Boeing’s decision to withdraw from a deal to acquire Embraer commercial aircraft has left the Brazilian manufacturer bitter as the takeover price far outstrips Embraer’s current market capitalization, which slumped amidst the COVID-19 pandemic.

Embraer says Boeing wrongfully terminated the deal and “engaged in a systematic pattern of delay and repeated violations” of the transaction agreement in order to avoid paying. It says Boeing was unwilling to complete the transaction because of a weakened financial outlook, as well as reputational problems due to issues such as the 737 MAX crisis. Boeing planned to pay US$4.2 billion for 80% of Embraer’s commercial aircraft business. This price for the business – which includes production, sales and services for the ERJ, E-Jet and E-Jet E2 families – is significantly more than Embraer’s current market capitalization of US$1.1 billion.

Boeing’s president of Embraer partnership and group operations, Marc Allen, says both parties had always set a 24 April deadline for the deal to be completed. He says the deal was unable to be completed because there were issues that were unresolved and that because Embraer had failed to meet certain conditions, Boeing was unable to grant an extension.

Embraer disputes this, saying it had satisfied the extension conditions and that Boeing’s claims are false.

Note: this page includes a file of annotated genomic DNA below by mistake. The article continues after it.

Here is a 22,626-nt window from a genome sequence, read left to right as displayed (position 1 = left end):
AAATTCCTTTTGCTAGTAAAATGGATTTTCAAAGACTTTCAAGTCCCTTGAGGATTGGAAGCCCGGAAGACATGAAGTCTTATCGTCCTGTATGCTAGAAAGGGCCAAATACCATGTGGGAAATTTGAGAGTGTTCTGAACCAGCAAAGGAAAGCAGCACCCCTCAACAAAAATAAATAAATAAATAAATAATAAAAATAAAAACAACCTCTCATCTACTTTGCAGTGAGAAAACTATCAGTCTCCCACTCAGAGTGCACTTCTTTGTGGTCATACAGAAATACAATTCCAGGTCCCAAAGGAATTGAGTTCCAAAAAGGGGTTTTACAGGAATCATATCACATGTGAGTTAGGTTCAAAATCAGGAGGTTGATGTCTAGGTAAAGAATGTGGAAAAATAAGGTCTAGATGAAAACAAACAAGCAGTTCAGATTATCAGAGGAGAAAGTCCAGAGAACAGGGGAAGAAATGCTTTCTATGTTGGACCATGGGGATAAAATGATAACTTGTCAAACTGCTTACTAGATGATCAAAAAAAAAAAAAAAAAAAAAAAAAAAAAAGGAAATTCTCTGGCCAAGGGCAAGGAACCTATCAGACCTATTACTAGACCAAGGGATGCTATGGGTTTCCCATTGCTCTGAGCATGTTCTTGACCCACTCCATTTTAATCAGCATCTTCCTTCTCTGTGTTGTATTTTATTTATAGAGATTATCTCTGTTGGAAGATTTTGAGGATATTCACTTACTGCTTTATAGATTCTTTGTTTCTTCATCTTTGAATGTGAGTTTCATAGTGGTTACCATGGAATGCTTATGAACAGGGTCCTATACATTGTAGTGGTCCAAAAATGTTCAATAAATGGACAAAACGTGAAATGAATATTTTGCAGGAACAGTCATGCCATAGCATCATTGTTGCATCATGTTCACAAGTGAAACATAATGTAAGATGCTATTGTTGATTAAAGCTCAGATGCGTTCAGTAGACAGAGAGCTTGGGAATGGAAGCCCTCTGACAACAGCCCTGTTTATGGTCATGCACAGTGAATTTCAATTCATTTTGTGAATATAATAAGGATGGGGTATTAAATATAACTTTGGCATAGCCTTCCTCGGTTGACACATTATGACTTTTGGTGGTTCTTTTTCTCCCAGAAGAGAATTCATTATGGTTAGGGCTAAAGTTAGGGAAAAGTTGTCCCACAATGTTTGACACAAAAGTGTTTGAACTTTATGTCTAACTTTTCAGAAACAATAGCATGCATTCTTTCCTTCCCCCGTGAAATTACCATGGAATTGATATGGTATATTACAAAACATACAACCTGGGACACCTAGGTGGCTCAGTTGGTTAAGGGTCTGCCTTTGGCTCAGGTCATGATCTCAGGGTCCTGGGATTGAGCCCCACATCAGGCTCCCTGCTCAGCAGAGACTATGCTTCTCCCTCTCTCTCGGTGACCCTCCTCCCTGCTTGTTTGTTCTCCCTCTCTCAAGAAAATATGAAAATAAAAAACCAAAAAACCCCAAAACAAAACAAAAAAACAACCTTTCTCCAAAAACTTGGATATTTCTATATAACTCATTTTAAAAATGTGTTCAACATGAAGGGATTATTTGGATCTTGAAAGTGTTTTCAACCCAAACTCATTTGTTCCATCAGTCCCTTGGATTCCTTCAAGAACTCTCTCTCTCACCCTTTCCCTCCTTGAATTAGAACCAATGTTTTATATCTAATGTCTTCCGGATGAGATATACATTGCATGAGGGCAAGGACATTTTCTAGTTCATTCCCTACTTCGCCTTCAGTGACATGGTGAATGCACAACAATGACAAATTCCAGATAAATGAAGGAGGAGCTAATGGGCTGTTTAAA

The Brazilian aircraft-maker says it “will pursue all remedies against Boeing for the damages incurred” as a result of the termination. The master transaction agreement reportedly includes a fee of $US75 million to US$100 million if Boeing walks away from the deal.

The termination of the deal, which was first signed as a strategic partnership memorandum of understanding in July 2018, would have launched Boeing into the regional jet market.

Boeing’s archrival, Airbus, entered this segment in October 2017 by buying a majority stake in Bombardier’s CSeries, now known as the Airbus A220.

The 100-160 seat Airbus A220 is the market leader in terms of order backlog, with 529 aircraft on firm order across both variants as of March 2020, Airbus says. Embraer’s 66-146 seat E-Jet and E-Jet E2 families have 338 outstanding firm orders as of end-2019, Embraer says.

Other competitors include the upcoming 76-88 seat Mitsubishi Space Jet, which has 217 aircraft on order across both variants according to airline announcements. Mitsubishi Aircraft’s parent company, Mitsubishi Heavy Industries, also plans to buy the Bombardier CRJ regional jet programme, which is due to end production middle of this year.

The 87-98 seat Sukhoi Superjet 100, with about 150 outstanding orders according to an April 2018 company factsheet, is mainly used in the Russian market. The 78-105 seat Comac ARJ21 is used by Chinese operators.

Embraer’s current regional jets are still the most popular challenger to the Airbus A220. The Brazilian company says it delivered 89 commercial aircraft in 2019. The 3.8 year backlog provides some buffer against the current collapse in air travel. But the US$4.2 billion in cash and access to Boeing’s sales, marketing and customer support network would have been a
bigger help.

Picture credit: Embraer